Background: Clopidogrel exists in different salt formulations. All published data that have demonstrated its beneficial effect are based entirely on the hydrogen sulphate salt contained in the branded product Plavix, which had US sales of $6.1 billion in 2010 alone. A number of cheaper generic versions of clopidogrel are increasingly being used in Europe as an alternative to Plavix, mainly for cost reasons. However, there is insufficient evidence to show that their pharmacodynamic effect is equivalent to Plavix.
Methods: This prospective study investigated whether there is any significant difference in the antiplatelet effect of Plavix versus generic clopidogrel hydrochloride in healthy male volunteers. All participants received loading and maintenance doses of both drugs, in a crossover manner, separated by a 2-week washout period. Adenosine diphosphate (ADP)–induced platelet reactivity was measured using short thrombelastography at multiple timepoints.
Results: The results showed interindividual heterogeneity in responses to clopidogrel but no significant difference in ADP-induced platelet reactivity between Plavix versus generic clopidogrel hydrochloride.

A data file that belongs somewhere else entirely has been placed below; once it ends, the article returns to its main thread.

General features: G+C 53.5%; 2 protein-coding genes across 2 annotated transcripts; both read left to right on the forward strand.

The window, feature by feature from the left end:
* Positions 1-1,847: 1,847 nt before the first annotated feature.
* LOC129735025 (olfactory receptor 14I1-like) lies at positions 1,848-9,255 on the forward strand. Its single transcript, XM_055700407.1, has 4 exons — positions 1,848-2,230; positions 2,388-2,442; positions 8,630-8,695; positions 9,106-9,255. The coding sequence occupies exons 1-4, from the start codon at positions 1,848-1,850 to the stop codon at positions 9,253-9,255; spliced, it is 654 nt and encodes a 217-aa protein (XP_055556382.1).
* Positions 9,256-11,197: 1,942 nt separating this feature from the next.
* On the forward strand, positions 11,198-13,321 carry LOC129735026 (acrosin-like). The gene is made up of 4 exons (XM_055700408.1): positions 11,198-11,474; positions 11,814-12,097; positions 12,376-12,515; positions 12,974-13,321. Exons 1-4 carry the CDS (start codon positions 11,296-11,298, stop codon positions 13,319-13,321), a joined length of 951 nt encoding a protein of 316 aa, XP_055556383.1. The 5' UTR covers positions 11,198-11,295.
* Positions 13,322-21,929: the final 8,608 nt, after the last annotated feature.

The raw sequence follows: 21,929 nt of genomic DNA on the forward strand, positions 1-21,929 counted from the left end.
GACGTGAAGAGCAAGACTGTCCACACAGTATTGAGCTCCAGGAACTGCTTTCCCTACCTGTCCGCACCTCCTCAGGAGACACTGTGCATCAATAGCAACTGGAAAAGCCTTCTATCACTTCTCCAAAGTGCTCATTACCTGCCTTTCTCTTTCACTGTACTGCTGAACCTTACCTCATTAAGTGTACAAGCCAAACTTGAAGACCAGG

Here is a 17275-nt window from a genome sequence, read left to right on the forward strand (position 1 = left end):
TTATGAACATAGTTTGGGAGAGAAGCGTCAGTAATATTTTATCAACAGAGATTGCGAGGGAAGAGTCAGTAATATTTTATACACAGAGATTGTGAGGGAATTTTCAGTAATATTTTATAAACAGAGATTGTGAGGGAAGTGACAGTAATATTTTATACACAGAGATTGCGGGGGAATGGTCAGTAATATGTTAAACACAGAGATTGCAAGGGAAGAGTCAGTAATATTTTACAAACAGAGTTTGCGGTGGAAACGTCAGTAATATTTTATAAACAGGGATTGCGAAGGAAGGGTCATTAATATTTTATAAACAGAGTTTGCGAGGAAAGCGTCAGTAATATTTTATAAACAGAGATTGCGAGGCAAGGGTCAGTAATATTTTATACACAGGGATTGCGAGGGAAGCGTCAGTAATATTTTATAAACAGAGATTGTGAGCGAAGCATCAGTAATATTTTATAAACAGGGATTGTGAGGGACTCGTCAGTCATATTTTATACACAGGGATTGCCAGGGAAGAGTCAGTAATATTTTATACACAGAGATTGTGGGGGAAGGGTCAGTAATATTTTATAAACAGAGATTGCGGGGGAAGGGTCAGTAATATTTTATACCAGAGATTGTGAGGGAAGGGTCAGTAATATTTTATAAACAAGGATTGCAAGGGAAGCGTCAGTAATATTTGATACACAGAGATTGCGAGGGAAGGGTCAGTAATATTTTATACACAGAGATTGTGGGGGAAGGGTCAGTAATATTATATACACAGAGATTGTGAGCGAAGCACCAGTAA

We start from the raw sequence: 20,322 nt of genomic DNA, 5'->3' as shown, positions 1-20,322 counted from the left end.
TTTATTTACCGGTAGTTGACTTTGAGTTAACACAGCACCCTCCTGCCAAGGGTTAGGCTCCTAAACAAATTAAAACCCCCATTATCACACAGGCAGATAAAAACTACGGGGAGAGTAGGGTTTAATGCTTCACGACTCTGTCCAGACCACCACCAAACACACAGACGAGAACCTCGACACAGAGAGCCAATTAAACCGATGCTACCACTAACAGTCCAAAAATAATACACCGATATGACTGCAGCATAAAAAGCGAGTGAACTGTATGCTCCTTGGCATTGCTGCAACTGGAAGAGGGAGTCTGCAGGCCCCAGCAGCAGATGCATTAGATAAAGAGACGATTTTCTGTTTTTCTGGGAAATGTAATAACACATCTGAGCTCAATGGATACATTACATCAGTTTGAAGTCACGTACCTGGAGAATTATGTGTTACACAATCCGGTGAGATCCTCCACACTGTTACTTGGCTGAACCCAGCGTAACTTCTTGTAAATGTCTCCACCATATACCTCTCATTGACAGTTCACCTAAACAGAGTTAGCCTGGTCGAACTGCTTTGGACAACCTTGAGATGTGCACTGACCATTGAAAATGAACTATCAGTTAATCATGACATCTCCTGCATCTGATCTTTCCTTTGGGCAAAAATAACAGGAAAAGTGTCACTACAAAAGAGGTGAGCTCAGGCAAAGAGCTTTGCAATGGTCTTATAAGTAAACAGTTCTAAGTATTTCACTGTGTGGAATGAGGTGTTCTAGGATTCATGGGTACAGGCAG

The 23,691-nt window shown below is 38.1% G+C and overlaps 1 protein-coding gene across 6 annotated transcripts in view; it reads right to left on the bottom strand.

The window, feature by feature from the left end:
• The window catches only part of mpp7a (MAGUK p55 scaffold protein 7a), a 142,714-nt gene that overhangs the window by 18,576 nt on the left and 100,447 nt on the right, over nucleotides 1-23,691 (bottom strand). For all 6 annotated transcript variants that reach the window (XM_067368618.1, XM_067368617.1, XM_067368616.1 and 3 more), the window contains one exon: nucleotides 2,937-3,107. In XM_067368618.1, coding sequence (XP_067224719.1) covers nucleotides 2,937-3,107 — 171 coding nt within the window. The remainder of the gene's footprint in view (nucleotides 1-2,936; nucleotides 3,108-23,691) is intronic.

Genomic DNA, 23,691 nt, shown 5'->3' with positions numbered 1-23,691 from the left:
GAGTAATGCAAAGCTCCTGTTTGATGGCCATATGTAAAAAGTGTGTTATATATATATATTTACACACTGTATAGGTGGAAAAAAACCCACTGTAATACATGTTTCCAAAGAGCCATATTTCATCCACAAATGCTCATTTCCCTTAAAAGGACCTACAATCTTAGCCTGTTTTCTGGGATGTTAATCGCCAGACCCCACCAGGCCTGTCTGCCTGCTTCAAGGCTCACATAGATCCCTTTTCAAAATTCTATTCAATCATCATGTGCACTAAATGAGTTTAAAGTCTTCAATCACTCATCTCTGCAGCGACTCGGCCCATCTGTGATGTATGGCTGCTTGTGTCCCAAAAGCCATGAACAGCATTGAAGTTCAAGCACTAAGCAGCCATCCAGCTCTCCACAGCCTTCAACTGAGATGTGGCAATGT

Conclusions: Our findings suggest comparable inhibition of ADP-induced platelet reactivity with Plavix and generic clopidogrel hydrochloride. This observation is particularly pertinent at a time when the patent for Plavix is expected to expire in the near future leading to the large-scale switch to cheaper generic preparations.
*Wessex Cardiothoracic Unit, University Hospital Southampton NHS Foundation Trust, Southampton, United Kingdom
†University of Southampton Faculty of Medicine, Southampton, United Kingdom.
Reprints: Nalyaka Sambu, MBBCh, MRCP, Wessex Cardiothoracic Unit, University Hospital Southampton NHS Foundation Trust, Tremona Road, Southampton SO16 6YD, United Kingdom (e-mail: firstname.lastname@example.org).
Supported by unrestricted grants from Haemonetics and Medtronic United Kingdom.
The author N. Curzen has received unrestricted research funding from Haemonetics, Medtronic, Boston Scientific, and Pfizer. He has also received speaker and consulting fees from Boston Scientific, Abbott, Medtronic, AstraZeneca, Eli Lilly, and Cordis. The remaining authors have no disclosures.
Received May 20, 2012
Accepted August 14, 2012